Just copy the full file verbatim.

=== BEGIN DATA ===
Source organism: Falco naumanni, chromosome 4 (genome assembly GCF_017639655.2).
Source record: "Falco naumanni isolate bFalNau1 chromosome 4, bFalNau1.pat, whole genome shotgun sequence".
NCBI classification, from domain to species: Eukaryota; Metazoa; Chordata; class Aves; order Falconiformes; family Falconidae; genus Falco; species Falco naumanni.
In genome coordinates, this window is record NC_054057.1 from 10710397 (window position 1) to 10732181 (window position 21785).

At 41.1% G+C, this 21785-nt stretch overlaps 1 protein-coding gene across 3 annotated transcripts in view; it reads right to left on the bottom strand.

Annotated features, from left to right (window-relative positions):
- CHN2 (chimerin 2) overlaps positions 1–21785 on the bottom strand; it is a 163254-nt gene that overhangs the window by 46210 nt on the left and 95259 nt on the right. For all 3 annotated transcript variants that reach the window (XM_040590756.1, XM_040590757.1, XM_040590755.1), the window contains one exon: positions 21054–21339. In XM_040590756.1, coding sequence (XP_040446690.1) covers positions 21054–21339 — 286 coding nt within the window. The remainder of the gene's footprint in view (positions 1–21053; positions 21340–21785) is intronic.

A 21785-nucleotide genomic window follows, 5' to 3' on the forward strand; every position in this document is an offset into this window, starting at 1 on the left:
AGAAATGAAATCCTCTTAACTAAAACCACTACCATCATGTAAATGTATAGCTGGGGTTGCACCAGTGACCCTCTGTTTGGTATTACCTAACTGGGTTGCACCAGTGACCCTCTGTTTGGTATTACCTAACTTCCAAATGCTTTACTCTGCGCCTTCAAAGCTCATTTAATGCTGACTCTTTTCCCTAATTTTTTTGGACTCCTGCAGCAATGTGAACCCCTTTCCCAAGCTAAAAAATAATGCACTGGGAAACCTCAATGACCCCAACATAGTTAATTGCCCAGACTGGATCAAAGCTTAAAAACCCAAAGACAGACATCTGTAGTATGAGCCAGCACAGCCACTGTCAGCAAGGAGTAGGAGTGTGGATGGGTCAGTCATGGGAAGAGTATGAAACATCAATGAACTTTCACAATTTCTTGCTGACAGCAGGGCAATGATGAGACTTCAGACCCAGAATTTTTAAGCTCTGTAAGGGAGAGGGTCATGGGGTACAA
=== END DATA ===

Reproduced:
Source organism: Falco naumanni, chromosome 4 (genome assembly GCF_017639655.2).
Source record: "Falco naumanni isolate bFalNau1 chromosome 4, bFalNau1.pat, whole genome shotgun sequence".
NCBI classification, from domain to species: Eukaryota; Metazoa; Chordata; class Aves; order Falconiformes; family Falconidae; genus Falco; species Falco naumanni.
In genome coordinates, this window is record NC_054057.1 from 10710397 (window position 1) to 10732181 (window position 21785).

At 41.1% G+C, this 21785-nt stretch overlaps 1 protein-coding gene across 3 annotated transcripts in view; it reads right to left on the bottom strand.

Annotated features, from left to right (window-relative positions):
- CHN2 (chimerin 2) overlaps positions 1–21785 on the bottom strand; it is a 163254-nt gene that overhangs the window by 46210 nt on the left and 95259 nt on the right. For all 3 annotated transcript variants that reach the window (XM_040590756.1, XM_040590757.1, XM_040590755.1), the window contains one exon: positions 21054–21339. In XM_040590756.1, coding sequence (XP_040446690.1) covers positions 21054–21339 — 286 coding nt within the window. The remainder of the gene's footprint in view (positions 1–21053; positions 21340–21785) is intronic.

A 21785-nucleotide genomic window follows, 5' to 3' on the forward strand; every position in this document is an offset into this window, starting at 1 on the left:
AGAAATGAAATCCTCTTAACTAAAACCACTACCATCATGTAAATGTATAGCTGGGGTTGCACCAGTGACCCTCTGTTTGGTATTACCTAACTGGGTTGCACCAGTGACCCTCTGTTTGGTATTACCTAACTTCCAAATGCTTTACTCTGCGCCTTCAAAGCTCATTTAATGCTGACTCTTTTCCCTAATTTTTTTGGACTCCTGCAGCAATGTGAACCCCTTTCCCAAGCTAAAAAATAATGCACTGGGAAACCTCAATGACCCCAACATAGTTAATTGCCCAGACTGGATCAAAGCTTAAAAACCCAAAGACAGACATCTGTAGTATGAGCCAGCACAGCCACTGTCAGCAAGGAGTAGGAGTGTGGATGGGTCAGTCATGGGAAGAGTATGAAACATCAATGAACTTTCACAATTTCTTGCTGACAGCAGGGCAATGATGAGACTTCAGACCCAGAATTTTTAAGCTCTGTAAGGGAGAGGGTCATGGGGTACAA